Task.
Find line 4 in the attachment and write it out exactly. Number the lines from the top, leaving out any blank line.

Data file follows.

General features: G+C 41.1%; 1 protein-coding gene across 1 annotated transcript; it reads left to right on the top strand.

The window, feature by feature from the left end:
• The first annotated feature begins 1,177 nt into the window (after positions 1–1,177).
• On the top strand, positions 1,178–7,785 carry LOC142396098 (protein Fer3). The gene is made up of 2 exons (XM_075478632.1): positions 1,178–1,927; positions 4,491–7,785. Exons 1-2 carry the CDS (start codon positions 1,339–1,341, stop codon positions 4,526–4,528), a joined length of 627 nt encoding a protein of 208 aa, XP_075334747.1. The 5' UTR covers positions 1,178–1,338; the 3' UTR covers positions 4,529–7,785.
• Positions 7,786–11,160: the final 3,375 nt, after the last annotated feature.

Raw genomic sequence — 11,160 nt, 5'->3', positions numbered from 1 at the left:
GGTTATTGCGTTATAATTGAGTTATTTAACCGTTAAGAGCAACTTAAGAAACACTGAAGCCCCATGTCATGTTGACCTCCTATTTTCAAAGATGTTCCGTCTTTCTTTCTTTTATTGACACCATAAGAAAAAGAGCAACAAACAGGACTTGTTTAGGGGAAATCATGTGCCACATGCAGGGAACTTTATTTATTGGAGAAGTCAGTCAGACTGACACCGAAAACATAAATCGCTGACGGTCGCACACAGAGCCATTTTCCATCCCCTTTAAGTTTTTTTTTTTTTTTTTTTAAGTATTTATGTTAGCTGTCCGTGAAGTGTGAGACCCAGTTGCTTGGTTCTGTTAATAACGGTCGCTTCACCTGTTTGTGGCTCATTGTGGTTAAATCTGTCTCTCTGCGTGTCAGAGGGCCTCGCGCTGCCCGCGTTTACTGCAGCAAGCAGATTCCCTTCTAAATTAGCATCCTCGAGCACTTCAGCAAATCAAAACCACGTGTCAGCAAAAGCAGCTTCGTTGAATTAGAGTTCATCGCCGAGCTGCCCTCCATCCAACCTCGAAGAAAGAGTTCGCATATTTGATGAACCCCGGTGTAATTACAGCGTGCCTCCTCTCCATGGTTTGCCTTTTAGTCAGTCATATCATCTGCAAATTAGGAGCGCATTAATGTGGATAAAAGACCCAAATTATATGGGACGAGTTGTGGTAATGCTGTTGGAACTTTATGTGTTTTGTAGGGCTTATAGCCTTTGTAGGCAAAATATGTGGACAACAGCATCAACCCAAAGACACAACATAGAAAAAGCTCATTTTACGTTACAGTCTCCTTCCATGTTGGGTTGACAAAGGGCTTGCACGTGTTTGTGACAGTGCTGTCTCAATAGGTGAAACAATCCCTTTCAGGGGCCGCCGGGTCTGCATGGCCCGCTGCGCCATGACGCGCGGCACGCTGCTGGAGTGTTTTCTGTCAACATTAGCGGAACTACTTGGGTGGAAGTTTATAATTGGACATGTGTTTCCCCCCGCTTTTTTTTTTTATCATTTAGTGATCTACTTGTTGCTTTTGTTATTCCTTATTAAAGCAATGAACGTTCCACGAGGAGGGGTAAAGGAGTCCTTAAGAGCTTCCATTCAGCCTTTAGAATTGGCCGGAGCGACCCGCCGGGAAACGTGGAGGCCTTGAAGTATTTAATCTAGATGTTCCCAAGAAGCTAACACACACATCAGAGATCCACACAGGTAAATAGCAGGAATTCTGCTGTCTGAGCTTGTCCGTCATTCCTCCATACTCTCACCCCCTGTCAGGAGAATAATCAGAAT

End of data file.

• On the top strand, positions 1,178–7,785 carry LOC142396098 (protein Fer3). The gene is made up of 2 exons (XM_075478632.1): positions 1,178–1,927; positions 4,491–7,785. Exons 1-2 carry the CDS (start codon positions 1,339–1,341, stop codon positions 4,526–4,528), a joined length of 627 nt encoding a protein of 208 aa, XP_075334747.1. The 5' UTR covers positions 1,178–1,338; the 3' UTR covers positions 4,529–7,785.